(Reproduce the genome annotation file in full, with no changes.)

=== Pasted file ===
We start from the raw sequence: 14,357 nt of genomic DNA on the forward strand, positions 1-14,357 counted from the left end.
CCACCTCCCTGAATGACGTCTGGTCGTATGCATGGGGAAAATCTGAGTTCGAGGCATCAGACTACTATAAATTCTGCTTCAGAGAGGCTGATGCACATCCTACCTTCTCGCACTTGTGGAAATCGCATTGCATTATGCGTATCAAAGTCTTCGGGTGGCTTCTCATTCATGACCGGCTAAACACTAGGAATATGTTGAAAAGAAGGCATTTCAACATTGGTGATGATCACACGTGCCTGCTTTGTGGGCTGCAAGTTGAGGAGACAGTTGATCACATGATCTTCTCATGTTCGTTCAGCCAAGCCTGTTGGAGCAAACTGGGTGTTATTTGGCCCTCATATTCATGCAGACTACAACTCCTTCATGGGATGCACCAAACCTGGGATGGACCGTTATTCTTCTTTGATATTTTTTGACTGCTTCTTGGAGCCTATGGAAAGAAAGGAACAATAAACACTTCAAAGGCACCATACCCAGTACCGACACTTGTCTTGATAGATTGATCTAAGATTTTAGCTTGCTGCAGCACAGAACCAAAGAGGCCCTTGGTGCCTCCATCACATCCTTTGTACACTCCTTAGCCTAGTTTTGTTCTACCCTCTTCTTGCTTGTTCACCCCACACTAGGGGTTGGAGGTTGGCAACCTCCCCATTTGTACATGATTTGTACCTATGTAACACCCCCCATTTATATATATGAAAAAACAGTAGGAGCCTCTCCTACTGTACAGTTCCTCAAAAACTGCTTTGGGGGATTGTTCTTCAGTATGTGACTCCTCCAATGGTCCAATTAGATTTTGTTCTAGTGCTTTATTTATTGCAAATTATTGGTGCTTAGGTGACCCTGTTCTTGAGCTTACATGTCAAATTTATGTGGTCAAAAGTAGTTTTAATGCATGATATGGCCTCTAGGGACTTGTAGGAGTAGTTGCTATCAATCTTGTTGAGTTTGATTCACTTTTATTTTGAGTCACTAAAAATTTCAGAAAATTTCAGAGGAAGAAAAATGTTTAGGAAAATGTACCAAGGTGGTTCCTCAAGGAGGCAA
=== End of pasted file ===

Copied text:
We start from the raw sequence: 14,357 nt of genomic DNA on the forward strand, positions 1-14,357 counted from the left end.
CCACCTCCCTGAATGACGTCTGGTCGTATGCATGGGGAAAATCTGAGTTCGAGGCATCAGACTACTATAAATTCTGCTTCAGAGAGGCTGATGCACATCCTACCTTCTCGCACTTGTGGAAATCGCATTGCATTATGCGTATCAAAGTCTTCGGGTGGCTTCTCATTCATGACCGGCTAAACACTAGGAATATGTTGAAAAGAAGGCATTTCAACATTGGTGATGATCACACGTGCCTGCTTTGTGGGCTGCAAGTTGAGGAGACAGTTGATCACATGATCTTCTCATGTTCGTTCAGCCAAGCCTGTTGGAGCAAACTGGGTGTTATTTGGCCCTCATATTCATGCAGACTACAACTCCTTCATGGGATGCACCAAACCTGGGATGGACCGTTATTCTTCTTTGATATTTTTTGACTGCTTCTTGGAGCCTATGGAAAGAAAGGAACAATAAACACTTCAAAGGCACCATACCCAGTACCGACACTTGTCTTGATAGATTGATCTAAGATTTTAGCTTGCTGCAGCACAGAACCAAAGAGGCCCTTGGTGCCTCCATCACATCCTTTGTACACTCCTTAGCCTAGTTTTGTTCTACCCTCTTCTTGCTTGTTCACCCCACACTAGGGGTTGGAGGTTGGCAACCTCCCCATTTGTACATGATTTGTACCTATGTAACACCCCCCATTTATATATATGAAAAAACAGTAGGAGCCTCTCCTACTGTACAGTTCCTCAAAAACTGCTTTGGGGGATTGTTCTTCAGTATGTGACTCCTCCAATGGTCCAATTAGATTTTGTTCTAGTGCTTTATTTATTGCAAATTATTGGTGCTTAGGTGACCCTGTTCTTGAGCTTACATGTCAAATTTATGTGGTCAAAAGTAGTTTTAATGCATGATATGGCCTCTAGGGACTTGTAGGAGTAGTTGCTATCAATCTTGTTGAGTTTGATTCACTTTTATTTTGAGTCACTAAAAATTTCAGAAAATTTCAGAGGAAGAAAAATGTTTAGGAAAATGTACCAAGGTGGTTCCTCAAGGAGGCAA